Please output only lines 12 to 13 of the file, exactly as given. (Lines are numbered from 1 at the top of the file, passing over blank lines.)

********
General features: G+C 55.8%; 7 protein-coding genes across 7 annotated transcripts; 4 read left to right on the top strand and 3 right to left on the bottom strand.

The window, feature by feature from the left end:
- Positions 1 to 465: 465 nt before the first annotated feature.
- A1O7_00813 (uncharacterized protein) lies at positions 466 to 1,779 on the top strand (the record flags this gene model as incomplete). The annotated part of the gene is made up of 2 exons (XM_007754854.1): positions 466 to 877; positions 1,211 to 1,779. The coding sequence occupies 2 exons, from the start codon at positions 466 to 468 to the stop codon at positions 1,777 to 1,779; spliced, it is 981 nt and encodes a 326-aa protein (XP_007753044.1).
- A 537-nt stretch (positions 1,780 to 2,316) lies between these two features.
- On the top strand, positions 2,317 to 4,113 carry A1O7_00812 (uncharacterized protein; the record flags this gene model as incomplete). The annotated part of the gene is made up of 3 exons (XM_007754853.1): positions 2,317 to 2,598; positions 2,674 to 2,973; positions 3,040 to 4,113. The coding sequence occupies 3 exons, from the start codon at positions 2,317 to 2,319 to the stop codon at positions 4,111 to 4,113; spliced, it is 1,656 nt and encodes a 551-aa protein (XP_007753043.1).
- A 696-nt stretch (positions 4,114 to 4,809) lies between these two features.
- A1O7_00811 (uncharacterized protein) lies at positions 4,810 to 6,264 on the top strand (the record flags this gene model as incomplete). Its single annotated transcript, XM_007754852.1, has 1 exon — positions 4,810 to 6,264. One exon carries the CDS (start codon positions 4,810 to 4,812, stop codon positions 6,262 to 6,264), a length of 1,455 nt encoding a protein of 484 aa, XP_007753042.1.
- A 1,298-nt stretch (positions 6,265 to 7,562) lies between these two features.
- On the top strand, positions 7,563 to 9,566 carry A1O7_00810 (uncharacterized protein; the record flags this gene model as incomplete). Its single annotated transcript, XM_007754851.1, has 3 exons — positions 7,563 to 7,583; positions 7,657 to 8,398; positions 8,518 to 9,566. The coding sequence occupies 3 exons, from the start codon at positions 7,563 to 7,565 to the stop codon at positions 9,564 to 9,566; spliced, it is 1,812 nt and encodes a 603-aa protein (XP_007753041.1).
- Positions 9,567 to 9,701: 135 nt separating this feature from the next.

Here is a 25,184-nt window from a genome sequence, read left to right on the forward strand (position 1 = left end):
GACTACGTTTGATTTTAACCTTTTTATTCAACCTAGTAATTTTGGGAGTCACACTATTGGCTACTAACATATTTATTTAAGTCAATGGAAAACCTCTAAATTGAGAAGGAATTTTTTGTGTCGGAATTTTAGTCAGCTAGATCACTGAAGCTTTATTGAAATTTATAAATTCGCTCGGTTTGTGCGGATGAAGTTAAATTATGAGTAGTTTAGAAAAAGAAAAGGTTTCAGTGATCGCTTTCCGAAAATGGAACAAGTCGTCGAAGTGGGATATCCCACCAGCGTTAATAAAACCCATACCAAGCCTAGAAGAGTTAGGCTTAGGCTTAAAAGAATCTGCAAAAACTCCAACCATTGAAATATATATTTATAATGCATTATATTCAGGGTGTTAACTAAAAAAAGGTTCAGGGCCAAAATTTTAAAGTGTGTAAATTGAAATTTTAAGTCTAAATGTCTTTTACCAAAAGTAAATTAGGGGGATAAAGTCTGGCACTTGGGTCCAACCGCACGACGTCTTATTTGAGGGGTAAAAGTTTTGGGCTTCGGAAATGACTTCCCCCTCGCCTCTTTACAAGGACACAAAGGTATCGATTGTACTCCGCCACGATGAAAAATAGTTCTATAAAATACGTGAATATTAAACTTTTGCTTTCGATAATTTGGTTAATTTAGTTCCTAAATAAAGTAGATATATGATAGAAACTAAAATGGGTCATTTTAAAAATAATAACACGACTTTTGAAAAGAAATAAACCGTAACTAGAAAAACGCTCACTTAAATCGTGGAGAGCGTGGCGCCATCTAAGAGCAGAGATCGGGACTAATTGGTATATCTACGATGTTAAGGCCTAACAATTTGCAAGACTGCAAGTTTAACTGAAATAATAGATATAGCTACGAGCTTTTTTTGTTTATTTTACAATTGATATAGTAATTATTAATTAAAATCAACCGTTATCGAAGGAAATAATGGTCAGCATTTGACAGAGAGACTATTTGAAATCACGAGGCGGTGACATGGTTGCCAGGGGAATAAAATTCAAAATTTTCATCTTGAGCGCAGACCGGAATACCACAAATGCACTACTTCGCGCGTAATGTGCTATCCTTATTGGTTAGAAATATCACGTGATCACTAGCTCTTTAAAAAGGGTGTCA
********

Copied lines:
Here is a 25,184-nt window from a genome sequence, read left to right on the forward strand (position 1 = left end):
GACTACGTTTGATTTTAACCTTTTTATTCAACCTAGTAATTTTGGGAGTCACACTATTGGCTACTAACATATTTATTTAAGTCAATGGAAAACCTCTAAATTGAGAAGGAATTTTTTGTGTCGGAATTTTAGTCAGCTAGATCACTGAAGCTTTATTGAAATTTATAAATTCGCTCGGTTTGTGCGGATGAAGTTAAATTATGAGTAGTTTAGAAAAAGAAAAGGTTTCAGTGATCGCTTTCCGAAAATGGAACAAGTCGTCGAAGTGGGATATCCCACCAGCGTTAATAAAACCCATACCAAGCCTAGAAGAGTTAGGCTTAGGCTTAAAAGAATCTGCAAAAACTCCAACCATTGAAATATATATTTATAATGCATTATATTCAGGGTGTTAACTAAAAAAAGGTTCAGGGCCAAAATTTTAAAGTGTGTAAATTGAAATTTTAAGTCTAAATGTCTTTTACCAAAAGTAAATTAGGGGGATAAAGTCTGGCACTTGGGTCCAACCGCACGACGTCTTATTTGAGGGGTAAAAGTTTTGGGCTTCGGAAATGACTTCCCCCTCGCCTCTTTACAAGGACACAAAGGTATCGATTGTACTCCGCCACGATGAAAAATAGTTCTATAAAATACGTGAATATTAAACTTTTGCTTTCGATAATTTGGTTAATTTAGTTCCTAAATAAAGTAGATATATGATAGAAACTAAAATGGGTCATTTTAAAAATAATAACACGACTTTTGAAAAGAAATAAACCGTAACTAGAAAAACGCTCACTTAAATCGTGGAGAGCGTGGCGCCATCTAAGAGCAGAGATCGGGACTAATTGGTATATCTACGATGTTAAGGCCTAACAATTTGCAAGACTGCAAGTTTAACTGAAATAATAGATATAGCTACGAGCTTTTTTTGTTTATTTTACAATTGATATAGTAATTATTAATTAAAATCAACCGTTATCGAAGGAAATAATGGTCAGCATTTGACAGAGAGACTATTTGAAATCACGAGGCGGTGACATGGTTGCCAGGGGAATAAAATTCAAAATTTTCATCTTGAGCGCAGACCGGAATACCACAAATGCACTACTTCGCGCGTAATGTGCTATCCTTATTGGTTAGAAATATCACGTGATCACTAGCTCTTTAAAAAGGGTGTCA